Last week’s November meeting of the Bank of England’s Monetary Policy Committee (MPC) concluded in line with market expectations for no changes to policy.
The decision to maintain its current policy stance was unanimous.
Back in August, following the Brexit referendum, the MPC introduced a raft of policy-easing measures in response to the potential headwinds for the economy arising from the referendum vote in favour of leaving the EU.
The measures included cutting interest rates by 25 basis points to 0.25% and restarting its QE asset purchase programme. Since then, the BoE acknowledged that the performance of the UK economy has been “materially better than expected”.
The UK economy grew by 0.5% in the third quarter, above market expectations for a 0.3% rise. In year-on-year terms, the pace growth increased to 2.3%.
In the near-term, the economy could be in something of a ‘sweet spot’, benefiting from the impact of looser monetary policy and the weaker sterling before negative impacts such as rising inflation take hold.
However, the UK economy is facing into a period of heightened uncertainty.
Indeed, Bank of England governor Mark Carney commented that the High Court ruling regarding the triggering of Article 50 was “an example of the uncertainty that will characterise” the Brexit process.
The exit process and associated uncertainty is likely to weigh on consumer spending, the key driver of UK growth. Business investment could also be adversely impacted by the Brexit vote.
The labour market may also suffer, with employers potentially holding off on hiring new workers if they expect weak growth and if there is a lack of clarity over future access to the Single Market.
Thus, the impact of the referendum vote is still likely to be negative overall, leading to quite a more subdued pace of growth in the next couple of years.
The negotiating process to decide on the UK’s EU exit terms and agree a new trading arrangement could drag on for quite some time.
The outcome of these talks will ultimately determine the long-run implications of Brexit for the economy.
The Bank of England now expects that growth in the near-term will not weaken as much as previously forecast, aided by the resilience in household spending and sentiment.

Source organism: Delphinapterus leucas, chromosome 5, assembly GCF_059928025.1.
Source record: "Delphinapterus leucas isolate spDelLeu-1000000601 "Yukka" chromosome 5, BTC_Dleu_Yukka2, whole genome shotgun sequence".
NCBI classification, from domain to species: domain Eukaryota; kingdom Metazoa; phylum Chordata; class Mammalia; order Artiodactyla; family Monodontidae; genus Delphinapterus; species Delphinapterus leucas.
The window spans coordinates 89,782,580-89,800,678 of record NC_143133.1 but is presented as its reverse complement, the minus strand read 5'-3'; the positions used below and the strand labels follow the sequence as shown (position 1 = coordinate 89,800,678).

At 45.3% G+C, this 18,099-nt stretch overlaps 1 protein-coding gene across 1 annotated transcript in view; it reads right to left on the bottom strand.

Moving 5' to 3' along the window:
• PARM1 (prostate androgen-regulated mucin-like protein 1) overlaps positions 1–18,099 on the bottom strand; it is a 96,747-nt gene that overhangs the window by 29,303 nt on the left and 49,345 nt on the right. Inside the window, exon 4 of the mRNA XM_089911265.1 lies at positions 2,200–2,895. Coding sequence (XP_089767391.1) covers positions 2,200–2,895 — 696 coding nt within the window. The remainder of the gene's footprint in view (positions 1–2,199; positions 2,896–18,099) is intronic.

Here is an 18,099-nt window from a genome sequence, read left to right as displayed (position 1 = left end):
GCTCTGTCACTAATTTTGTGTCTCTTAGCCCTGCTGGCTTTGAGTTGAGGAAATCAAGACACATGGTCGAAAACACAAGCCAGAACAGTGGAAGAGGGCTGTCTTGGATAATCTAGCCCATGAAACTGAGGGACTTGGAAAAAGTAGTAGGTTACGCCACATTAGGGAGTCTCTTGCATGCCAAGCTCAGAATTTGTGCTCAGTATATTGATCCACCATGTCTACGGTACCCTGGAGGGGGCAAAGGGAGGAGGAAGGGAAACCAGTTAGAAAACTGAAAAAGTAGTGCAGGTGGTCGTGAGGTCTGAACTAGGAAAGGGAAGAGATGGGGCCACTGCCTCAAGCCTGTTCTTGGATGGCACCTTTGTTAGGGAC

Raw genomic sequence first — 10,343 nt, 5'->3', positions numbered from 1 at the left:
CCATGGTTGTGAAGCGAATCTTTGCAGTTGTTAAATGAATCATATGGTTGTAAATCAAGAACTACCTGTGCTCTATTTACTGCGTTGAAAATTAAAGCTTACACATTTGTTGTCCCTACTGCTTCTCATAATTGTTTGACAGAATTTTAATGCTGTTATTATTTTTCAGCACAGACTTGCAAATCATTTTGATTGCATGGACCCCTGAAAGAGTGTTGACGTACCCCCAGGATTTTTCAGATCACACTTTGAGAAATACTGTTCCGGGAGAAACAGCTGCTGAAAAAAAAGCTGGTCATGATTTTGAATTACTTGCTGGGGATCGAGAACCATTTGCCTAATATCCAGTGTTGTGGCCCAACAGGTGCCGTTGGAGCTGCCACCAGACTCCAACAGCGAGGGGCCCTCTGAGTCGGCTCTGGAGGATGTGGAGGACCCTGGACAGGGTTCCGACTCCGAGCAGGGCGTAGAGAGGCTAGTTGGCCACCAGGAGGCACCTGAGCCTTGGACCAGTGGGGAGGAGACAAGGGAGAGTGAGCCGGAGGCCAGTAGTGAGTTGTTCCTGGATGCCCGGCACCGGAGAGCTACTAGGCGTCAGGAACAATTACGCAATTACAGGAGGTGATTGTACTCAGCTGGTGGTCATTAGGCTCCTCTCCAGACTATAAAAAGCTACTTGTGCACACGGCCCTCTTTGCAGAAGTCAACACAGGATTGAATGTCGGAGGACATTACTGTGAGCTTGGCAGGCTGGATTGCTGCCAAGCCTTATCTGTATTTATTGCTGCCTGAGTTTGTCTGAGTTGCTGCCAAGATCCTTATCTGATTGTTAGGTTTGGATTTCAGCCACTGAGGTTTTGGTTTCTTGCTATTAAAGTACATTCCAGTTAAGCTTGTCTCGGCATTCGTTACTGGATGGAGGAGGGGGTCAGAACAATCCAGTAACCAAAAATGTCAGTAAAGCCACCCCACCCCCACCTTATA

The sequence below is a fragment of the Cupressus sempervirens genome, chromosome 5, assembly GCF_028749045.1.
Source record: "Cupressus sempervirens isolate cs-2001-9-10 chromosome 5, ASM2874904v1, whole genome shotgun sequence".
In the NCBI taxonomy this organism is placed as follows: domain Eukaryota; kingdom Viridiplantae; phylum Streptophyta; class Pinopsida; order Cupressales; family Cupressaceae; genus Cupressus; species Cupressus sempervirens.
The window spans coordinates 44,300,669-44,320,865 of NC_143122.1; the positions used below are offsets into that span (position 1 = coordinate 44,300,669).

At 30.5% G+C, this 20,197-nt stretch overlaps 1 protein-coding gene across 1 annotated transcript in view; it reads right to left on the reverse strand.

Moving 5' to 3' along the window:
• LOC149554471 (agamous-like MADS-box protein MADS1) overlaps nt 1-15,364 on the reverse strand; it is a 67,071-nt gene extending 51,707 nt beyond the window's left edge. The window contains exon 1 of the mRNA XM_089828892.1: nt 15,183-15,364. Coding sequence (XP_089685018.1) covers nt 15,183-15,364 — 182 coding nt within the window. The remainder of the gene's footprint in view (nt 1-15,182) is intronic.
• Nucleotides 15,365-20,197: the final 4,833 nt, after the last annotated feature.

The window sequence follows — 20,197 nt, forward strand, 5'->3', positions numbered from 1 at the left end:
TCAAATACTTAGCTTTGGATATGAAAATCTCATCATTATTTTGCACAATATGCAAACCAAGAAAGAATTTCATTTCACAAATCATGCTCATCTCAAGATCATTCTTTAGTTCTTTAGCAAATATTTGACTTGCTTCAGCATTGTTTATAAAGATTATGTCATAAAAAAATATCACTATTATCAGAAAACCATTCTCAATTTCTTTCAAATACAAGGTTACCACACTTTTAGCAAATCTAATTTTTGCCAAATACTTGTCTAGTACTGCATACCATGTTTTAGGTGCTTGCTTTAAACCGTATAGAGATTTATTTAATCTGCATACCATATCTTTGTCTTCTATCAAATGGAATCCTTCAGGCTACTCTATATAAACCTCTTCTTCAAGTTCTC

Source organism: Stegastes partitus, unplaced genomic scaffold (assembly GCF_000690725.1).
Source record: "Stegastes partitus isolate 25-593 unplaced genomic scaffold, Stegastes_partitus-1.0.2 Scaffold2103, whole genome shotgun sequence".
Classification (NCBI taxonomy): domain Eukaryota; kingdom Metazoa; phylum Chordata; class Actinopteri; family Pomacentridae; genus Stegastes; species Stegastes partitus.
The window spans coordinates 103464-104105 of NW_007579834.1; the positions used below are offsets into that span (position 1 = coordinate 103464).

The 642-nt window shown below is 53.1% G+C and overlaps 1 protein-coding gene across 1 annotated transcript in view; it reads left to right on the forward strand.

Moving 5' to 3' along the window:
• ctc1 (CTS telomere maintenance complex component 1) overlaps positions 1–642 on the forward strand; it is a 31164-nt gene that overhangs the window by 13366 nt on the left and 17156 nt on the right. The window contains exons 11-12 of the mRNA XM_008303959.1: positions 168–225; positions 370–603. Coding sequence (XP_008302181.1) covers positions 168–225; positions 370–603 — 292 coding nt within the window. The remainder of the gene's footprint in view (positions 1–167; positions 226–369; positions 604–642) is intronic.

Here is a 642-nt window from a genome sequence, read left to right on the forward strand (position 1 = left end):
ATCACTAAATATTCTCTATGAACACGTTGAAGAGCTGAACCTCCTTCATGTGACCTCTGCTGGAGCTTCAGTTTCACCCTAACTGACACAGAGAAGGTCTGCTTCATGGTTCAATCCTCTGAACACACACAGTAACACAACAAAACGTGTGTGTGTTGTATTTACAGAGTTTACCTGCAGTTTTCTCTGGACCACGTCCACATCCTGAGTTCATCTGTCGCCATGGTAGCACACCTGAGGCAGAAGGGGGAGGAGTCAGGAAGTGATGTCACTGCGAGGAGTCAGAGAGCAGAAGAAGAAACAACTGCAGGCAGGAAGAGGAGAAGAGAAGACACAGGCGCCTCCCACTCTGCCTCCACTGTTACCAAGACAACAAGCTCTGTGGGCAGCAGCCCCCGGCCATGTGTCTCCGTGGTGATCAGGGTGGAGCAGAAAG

However, it envisages growth will be somewhat weaker than previously anticipated in the medium-term.
This is reflected in the latest set of GDP forecasts from the Bank of England with upgrades to its 2016 (to 2.2% from 2.0%) and 2017 (to 1.4% from 0.8%) growth projections, while the 2018 figure has been revised downwards (to 1.5% from 1.8%).
On the inflation front, the MPC said that CPI inflation is now expected to be higher throughout the three year forecast period than at the time of its August Inflation Report, mainly as a result of the deprecation of sterling.
The updated projections have inflation peaking at around 2.8% by mid-2018, before gradually falling back over 2019, but it is not expected to return to its 2% target until 2020.
The bank is of the view that sterling’s impact on inflation would “ultimately prove temporary”.
Therefore, it believes that attempting to deal with higher inflation by tightening monetary policy could prove “excessively costly”.
However, the Bank of England also emphasised that there were limits to the extent to which above-target inflation could be tolerated and that it would monitor closely the evolution of inflation expectations.
Against this backdrop, all MPC members agreed that the guidance it had previously issued regarding the likelihood of a further cut in Bank Rate had expired and that monetary policy could respond, “in either direction” to the evolution of the economy, the exchange rate and inflation.
In recent weeks, futures markets had already adjusted to the better-than-expected economic data by no longer pricing in further easing from the Bank.
John Fahey is senior economist at AIB
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